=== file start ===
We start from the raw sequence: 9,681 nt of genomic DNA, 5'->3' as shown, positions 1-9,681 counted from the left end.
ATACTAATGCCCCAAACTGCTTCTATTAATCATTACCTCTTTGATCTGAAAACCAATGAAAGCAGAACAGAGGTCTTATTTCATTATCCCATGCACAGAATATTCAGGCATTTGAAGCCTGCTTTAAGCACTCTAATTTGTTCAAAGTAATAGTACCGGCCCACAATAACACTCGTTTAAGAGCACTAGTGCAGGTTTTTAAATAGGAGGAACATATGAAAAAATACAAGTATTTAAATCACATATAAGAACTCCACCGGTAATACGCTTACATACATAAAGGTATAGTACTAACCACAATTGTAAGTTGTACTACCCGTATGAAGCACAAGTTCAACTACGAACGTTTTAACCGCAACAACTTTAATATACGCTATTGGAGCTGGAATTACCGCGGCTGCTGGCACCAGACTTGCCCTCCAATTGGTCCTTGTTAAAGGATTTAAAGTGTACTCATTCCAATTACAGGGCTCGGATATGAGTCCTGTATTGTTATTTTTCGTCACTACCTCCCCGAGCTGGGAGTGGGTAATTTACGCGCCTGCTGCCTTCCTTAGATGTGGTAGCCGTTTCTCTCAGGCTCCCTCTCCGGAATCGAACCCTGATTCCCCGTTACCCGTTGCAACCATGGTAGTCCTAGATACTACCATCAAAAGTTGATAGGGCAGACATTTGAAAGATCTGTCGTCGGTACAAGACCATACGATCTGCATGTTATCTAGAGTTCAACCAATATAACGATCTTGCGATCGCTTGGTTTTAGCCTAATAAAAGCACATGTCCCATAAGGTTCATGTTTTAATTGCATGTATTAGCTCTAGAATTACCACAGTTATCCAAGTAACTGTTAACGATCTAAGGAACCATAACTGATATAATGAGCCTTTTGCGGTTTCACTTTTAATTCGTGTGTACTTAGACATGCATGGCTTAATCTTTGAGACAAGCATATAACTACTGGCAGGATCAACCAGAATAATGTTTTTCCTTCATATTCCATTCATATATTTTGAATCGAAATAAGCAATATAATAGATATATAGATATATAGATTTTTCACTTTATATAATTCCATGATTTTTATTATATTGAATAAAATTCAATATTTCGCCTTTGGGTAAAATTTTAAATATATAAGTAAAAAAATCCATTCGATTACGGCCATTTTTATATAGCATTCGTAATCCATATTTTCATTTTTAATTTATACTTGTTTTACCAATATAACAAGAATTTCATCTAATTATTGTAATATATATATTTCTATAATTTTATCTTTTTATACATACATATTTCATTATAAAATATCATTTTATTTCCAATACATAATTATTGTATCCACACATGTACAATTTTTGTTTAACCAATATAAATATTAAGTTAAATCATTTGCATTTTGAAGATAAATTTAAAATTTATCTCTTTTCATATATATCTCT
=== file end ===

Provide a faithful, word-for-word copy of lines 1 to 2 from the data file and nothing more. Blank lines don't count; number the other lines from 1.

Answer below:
We start from the raw sequence: 9,681 nt of genomic DNA, 5'->3' as shown, positions 1-9,681 counted from the left end.
ATACTAATGCCCCAAACTGCTTCTATTAATCATTACCTCTTTGATCTGAAAACCAATGAAAGCAGAACAGAGGTCTTATTTCATTATCCCATGCACAGAATATTCAGGCATTTGAAGCCTGCTTTAAGCACTCTAATTTGTTCAAAGTAATAGTACCGGCCCACAATAACACTCGTTTAAGAGCACTAGTGCAGGTTTTTAAATAGGAGGAACATATGAAAAAATACAAGTATTTAAATCACATATAAGAACTCCACCGGTAATACGCTTACATACATAAAGGTATAGTACTAACCACAATTGTAAGTTGTACTACCCGTATGAAGCACAAGTTCAACTACGAACGTTTTAACCGCAACAACTTTAATATACGCTATTGGAGCTGGAATTACCGCGGCTGCTGGCACCAGACTTGCCCTCCAATTGGTCCTTGTTAAAGGATTTAAAGTGTACTCATTCCAATTACAGGGCTCGGATATGAGTCCTGTATTGTTATTTTTCGTCACTACCTCCCCGAGCTGGGAGTGGGTAATTTACGCGCCTGCTGCCTTCCTTAGATGTGGTAGCCGTTTCTCTCAGGCTCCCTCTCCGGAATCGAACCCTGATTCCCCGTTACCCGTTGCAACCATGGTAGTCCTAGATACTACCATCAAAAGTTGATAGGGCAGACATTTGAAAGATCTGTCGTCGGTACAAGACCATACGATCTGCATGTTATCTAGAGTTCAACCAATATAACGATCTTGCGATCGCTTGGTTTTAGCCTAATAAAAGCACATGTCCCATAAGGTTCATGTTTTAATTGCATGTATTAGCTCTAGAATTACCACAGTTATCCAAGTAACTGTTAACGATCTAAGGAACCATAACTGATATAATGAGCCTTTTGCGGTTTCACTTTTAATTCGTGTGTACTTAGACATGCATGGCTTAATCTTTGAGACAAGCATATAACTACTGGCAGGATCAACCAGAATAATGTTTTTCCTTCATATTCCATTCATATATTTTGAATCGAAATAAGCAATATAATAGATATATAGATATATAGATTTTTCACTTTATATAATTCCATGATTTTTATTATATTGAATAAAATTCAATATTTCGCCTTTGGGTAAAATTTTAAATATATAAGTAAAAAAATCCATTCGATTACGGCCATTTTTATATAGCATTCGTAATCCATATTTTCATTTTTAATTTATACTTGTTTTACCAATATAACAAGAATTTCATCTAATTATTGTAATATATATATTTCTATAATTTTATCTTTTTATACATACATATTTCATTATAAAATATCATTTTATTTCCAATACATAATTATTGTATCCACACATGTACAATTTTTGTTTAACCAATATAAATATTAAGTTAAATCATTTGCATTTTGAAGATAAATTTAAAATTTATCTCTTTTCATATATATCTCT